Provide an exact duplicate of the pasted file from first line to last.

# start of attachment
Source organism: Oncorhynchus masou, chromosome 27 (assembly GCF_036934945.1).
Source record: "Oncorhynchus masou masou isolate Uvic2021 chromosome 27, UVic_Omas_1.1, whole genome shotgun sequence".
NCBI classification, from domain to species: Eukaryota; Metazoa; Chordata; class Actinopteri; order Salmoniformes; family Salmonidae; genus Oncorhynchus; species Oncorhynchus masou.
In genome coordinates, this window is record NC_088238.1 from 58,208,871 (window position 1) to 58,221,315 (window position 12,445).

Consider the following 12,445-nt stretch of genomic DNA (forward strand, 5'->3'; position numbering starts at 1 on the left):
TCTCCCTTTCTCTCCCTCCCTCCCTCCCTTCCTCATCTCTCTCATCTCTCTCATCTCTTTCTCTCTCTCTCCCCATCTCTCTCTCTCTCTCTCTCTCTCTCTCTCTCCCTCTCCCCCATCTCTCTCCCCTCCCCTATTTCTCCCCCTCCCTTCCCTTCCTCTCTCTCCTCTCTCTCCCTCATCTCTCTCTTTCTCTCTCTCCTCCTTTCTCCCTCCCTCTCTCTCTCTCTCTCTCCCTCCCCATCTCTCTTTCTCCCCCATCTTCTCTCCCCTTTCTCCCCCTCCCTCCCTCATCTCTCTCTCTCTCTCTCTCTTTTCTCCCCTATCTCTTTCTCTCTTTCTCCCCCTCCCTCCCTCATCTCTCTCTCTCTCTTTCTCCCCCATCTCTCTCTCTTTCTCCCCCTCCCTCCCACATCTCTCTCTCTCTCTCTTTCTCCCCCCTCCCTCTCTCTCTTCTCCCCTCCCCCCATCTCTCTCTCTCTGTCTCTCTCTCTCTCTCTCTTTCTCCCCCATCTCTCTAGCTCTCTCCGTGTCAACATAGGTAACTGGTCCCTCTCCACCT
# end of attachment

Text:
Source organism: Oncorhynchus masou, chromosome 27 (assembly GCF_036934945.1).
Source record: "Oncorhynchus masou masou isolate Uvic2021 chromosome 27, UVic_Omas_1.1, whole genome shotgun sequence".
NCBI classification, from domain to species: Eukaryota; Metazoa; Chordata; class Actinopteri; order Salmoniformes; family Salmonidae; genus Oncorhynchus; species Oncorhynchus masou.
In genome coordinates, this window is record NC_088238.1 from 58,208,871 (window position 1) to 58,221,315 (window position 12,445).

Consider the following 12,445-nt stretch of genomic DNA (forward strand, 5'->3'; position numbering starts at 1 on the left):
TCTCCCTTTCTCTCCCTCCCTCCCTCCCTTCCTCATCTCTCTCATCTCTCTCATCTCTTTCTCTCTCTCTCCCCATCTCTCTCTCTCTCTCTCTCTCTCTCTCTCTCCCTCTCCCCCATCTCTCTCCCCTCCCCTATTTCTCCCCCTCCCTTCCCTTCCTCTCTCTCCTCTCTCTCCCTCATCTCTCTCTTTCTCTCTCTCCTCCTTTCTCCCTCCCTCTCTCTCTCTCTCTCTCCCTCCCCATCTCTCTTTCTCCCCCATCTTCTCTCCCCTTTCTCCCCCTCCCTCCCTCATCTCTCTCTCTCTCTCTCTCTTTTCTCCCCTATCTCTTTCTCTCTTTCTCCCCCTCCCTCCCTCATCTCTCTCTCTCTCTTTCTCCCCCATCTCTCTCTCTTTCTCCCCCTCCCTCCCACATCTCTCTCTCTCTCTCTTTCTCCCCCCTCCCTCTCTCTCTTCTCCCCTCCCCCCATCTCTCTCTCTCTGTCTCTCTCTCTCTCTCTCTTTCTCCCCCATCTCTCTAGCTCTCTCCGTGTCAACATAGGTAACTGGTCCCTCTCCACCT